Favorable Mental Health Parity Ruling Increases Access to Care
We just received this breaking news update from our friends at DBSA (Depression Bipolar Support Alliance)
“The medical necessity clauses found in insurance plans have been a barrier to accessing mental health care for many plan subscribers. Now because of a landmark court ruling in California, the largest managed behavioral health provider in the country can no longer hide behind medical necessity language to deny mental health and substance use care.
In a landmark ruling today in a nationwide class action suit, the United States District Court for the Northern District of California held that United Behavioral Health (“UBH/Optum”), illegally denied mental health and substance use coverage based on flawed medical necessity criteria.
Court Puts Patients First
The federal court found UBH developed restrictive medical necessity criteria with which it systematically denied outpatient, intensive outpatient, and residential treatment. Specifically, the federal court found that UBH’s internal guidelines limited coverage to “acute” care, in disregard of highly prevalent, chronic, and co-occurring disorders requiring greater treatment intensity and/or duration. The court was particularly troubled by UBH’s lack of coverage criteria specific to children and adolescents.
In his detailed ruling, Chief Magistrate Judge Joseph Spero found the following to be the generally accepted standards for behavioral healthcare from which UBH’s guidelines deviated:
- Effective treatment requires treatment of the individual’s underlying condition and is not limited to alleviation of the individual’s current symptoms;
- Effective treatment requires treatment of co-occurring behavioral health disorders and/or medical conditions in a coordinated manner that considers the interactions of the disorders and conditions and their implications for determining the appropriate level of care;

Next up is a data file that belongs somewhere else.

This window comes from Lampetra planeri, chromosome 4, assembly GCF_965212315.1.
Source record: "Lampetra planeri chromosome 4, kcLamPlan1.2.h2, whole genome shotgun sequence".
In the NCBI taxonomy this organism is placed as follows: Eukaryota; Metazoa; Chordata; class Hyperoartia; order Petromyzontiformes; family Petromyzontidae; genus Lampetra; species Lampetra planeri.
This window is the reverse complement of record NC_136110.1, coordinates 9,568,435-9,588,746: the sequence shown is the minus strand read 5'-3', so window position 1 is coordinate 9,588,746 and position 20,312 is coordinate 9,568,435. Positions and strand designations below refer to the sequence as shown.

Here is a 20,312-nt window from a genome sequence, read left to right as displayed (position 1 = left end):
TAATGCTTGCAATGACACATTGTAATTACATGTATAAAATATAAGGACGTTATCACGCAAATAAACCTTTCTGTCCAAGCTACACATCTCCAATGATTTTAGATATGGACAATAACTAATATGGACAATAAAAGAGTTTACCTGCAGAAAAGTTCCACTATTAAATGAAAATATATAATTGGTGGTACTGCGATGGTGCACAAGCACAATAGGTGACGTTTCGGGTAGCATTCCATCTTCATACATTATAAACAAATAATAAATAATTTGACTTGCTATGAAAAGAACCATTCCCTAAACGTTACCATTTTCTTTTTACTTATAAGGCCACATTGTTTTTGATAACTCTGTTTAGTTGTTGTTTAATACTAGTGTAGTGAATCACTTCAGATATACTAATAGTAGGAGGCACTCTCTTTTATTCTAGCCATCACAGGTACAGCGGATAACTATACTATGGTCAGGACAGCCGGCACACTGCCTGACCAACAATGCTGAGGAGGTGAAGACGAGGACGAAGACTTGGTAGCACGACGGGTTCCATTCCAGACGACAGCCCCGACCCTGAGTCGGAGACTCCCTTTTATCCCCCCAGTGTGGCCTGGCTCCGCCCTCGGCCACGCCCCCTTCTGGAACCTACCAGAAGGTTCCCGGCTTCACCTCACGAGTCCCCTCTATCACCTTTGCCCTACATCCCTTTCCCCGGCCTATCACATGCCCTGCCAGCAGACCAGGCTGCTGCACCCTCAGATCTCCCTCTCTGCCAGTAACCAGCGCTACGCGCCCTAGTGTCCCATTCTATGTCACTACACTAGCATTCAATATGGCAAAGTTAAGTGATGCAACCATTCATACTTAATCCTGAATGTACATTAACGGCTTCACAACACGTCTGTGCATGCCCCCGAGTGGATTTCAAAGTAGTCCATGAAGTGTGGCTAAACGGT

- Treatment for mental health should be received at the least intensive and restrictive level of care that is safe and effective. Placement in a less restrictive environment is appropriate only if it is likely to be safe and just as effective as treatment at a higher level of care in addressing a patient’s overall condition, including underlying and co-occurring conditions;
- Duration of treatment for behavioral health disorders is based on the individual needs of the patient; there is no specific limit on the duration of such treatment;
- Level of care for patients with mental health should be made on the basis of a multidimensional assessment that takes into account a wide variety of information about the patient.
Although the Mental Health Parity and Addiction Equity Act of 2008 requires parity for mental health and substance use benefits, insurers are permitted to evaluate claims for medical necessity. By applying internal guidelines or medical necessity criteria, however, insurers can easily circumvent parity and prevent patients from receiving the type and amount of care they actually need. The consequences to patients can be devastating.
Today’s ruling stems from two consolidated class actions brought under the Employee Retirement Income Security Act of 1974 (“ERISA”) in 2014. While the certified classes encompass tens of thousands of ERISA insureds, non-ERISA insureds (such as governmental employees) adversely impacted by UBH’s defective guidelines must rely on state and federal regulators to intervene on their behalf.”
Please forward to colleagues, family, and friends to assist in this grassroots effort to make our voices heard. To continue to receive communications about issues that support access to quality mental health care from DBSA, register here.